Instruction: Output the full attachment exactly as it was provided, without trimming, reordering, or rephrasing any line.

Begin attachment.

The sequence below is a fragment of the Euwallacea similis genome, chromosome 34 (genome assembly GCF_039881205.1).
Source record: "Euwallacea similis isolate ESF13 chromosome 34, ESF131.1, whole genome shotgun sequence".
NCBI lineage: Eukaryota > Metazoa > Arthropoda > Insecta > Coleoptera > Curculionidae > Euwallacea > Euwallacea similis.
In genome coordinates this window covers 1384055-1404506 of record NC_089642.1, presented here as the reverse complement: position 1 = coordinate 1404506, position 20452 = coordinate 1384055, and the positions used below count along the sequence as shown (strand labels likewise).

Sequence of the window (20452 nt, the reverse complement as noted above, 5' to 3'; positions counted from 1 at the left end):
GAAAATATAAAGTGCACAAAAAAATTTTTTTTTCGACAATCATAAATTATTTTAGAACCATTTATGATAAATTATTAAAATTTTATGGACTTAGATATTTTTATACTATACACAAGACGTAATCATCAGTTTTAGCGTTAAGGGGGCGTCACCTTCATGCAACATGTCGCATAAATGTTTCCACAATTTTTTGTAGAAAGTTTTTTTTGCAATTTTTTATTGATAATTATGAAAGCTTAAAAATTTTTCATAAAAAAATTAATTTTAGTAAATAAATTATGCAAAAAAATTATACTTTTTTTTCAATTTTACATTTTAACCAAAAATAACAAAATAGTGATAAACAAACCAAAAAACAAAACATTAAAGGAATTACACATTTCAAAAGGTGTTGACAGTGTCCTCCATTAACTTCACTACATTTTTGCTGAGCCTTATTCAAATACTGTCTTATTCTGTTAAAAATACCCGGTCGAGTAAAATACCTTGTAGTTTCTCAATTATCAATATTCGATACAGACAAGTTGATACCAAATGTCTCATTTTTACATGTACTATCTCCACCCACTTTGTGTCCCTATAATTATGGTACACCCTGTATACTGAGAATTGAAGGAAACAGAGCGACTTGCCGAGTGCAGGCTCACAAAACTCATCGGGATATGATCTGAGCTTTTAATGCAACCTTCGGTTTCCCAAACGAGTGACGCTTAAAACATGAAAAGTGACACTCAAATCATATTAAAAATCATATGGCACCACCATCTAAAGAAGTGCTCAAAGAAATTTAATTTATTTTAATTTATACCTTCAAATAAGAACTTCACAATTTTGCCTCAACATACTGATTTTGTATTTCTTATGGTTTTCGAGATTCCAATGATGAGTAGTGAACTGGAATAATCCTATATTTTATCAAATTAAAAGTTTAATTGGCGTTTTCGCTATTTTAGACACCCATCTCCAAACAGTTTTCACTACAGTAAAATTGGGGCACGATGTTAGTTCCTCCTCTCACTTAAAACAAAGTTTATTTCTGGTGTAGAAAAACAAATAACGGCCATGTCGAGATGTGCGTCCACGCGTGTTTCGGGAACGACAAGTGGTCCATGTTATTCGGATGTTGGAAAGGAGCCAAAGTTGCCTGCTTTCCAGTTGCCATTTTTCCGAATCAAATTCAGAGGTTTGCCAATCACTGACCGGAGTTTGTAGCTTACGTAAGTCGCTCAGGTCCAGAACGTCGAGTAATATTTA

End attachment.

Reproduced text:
The sequence below is a fragment of the Euwallacea similis genome, chromosome 34 (genome assembly GCF_039881205.1).
Source record: "Euwallacea similis isolate ESF13 chromosome 34, ESF131.1, whole genome shotgun sequence".
NCBI lineage: Eukaryota > Metazoa > Arthropoda > Insecta > Coleoptera > Curculionidae > Euwallacea > Euwallacea similis.
In genome coordinates this window covers 1384055-1404506 of record NC_089642.1, presented here as the reverse complement: position 1 = coordinate 1404506, position 20452 = coordinate 1384055, and the positions used below count along the sequence as shown (strand labels likewise).

Sequence of the window (20452 nt, the reverse complement as noted above, 5' to 3'; positions counted from 1 at the left end):
GAAAATATAAAGTGCACAAAAAAATTTTTTTTTCGACAATCATAAATTATTTTAGAACCATTTATGATAAATTATTAAAATTTTATGGACTTAGATATTTTTATACTATACACAAGACGTAATCATCAGTTTTAGCGTTAAGGGGGCGTCACCTTCATGCAACATGTCGCATAAATGTTTCCACAATTTTTTGTAGAAAGTTTTTTTTGCAATTTTTTATTGATAATTATGAAAGCTTAAAAATTTTTCATAAAAAAATTAATTTTAGTAAATAAATTATGCAAAAAAATTATACTTTTTTTTCAATTTTACATTTTAACCAAAAATAACAAAATAGTGATAAACAAACCAAAAAACAAAACATTAAAGGAATTACACATTTCAAAAGGTGTTGACAGTGTCCTCCATTAACTTCACTACATTTTTGCTGAGCCTTATTCAAATACTGTCTTATTCTGTTAAAAATACCCGGTCGAGTAAAATACCTTGTAGTTTCTCAATTATCAATATTCGATACAGACAAGTTGATACCAAATGTCTCATTTTTACATGTACTATCTCCACCCACTTTGTGTCCCTATAATTATGGTACACCCTGTATACTGAGAATTGAAGGAAACAGAGCGACTTGCCGAGTGCAGGCTCACAAAACTCATCGGGATATGATCTGAGCTTTTAATGCAACCTTCGGTTTCCCAAACGAGTGACGCTTAAAACATGAAAAGTGACACTCAAATCATATTAAAAATCATATGGCACCACCATCTAAAGAAGTGCTCAAAGAAATTTAATTTATTTTAATTTATACCTTCAAATAAGAACTTCACAATTTTGCCTCAACATACTGATTTTGTATTTCTTATGGTTTTCGAGATTCCAATGATGAGTAGTGAACTGGAATAATCCTATATTTTATCAAATTAAAAGTTTAATTGGCGTTTTCGCTATTTTAGACACCCATCTCCAAACAGTTTTCACTACAGTAAAATTGGGGCACGATGTTAGTTCCTCCTCTCACTTAAAACAAAGTTTATTTCTGGTGTAGAAAAACAAATAACGGCCATGTCGAGATGTGCGTCCACGCGTGTTTCGGGAACGACAAGTGGTCCATGTTATTCGGATGTTGGAAAGGAGCCAAAGTTGCCTGCTTTCCAGTTGCCATTTTTCCGAATCAAATTCAGAGGTTTGCCAATCACTGACCGGAGTTTGTAGCTTACGTAAGTCGCTCAGGTCCAGAACGTCGAGTAATATTTA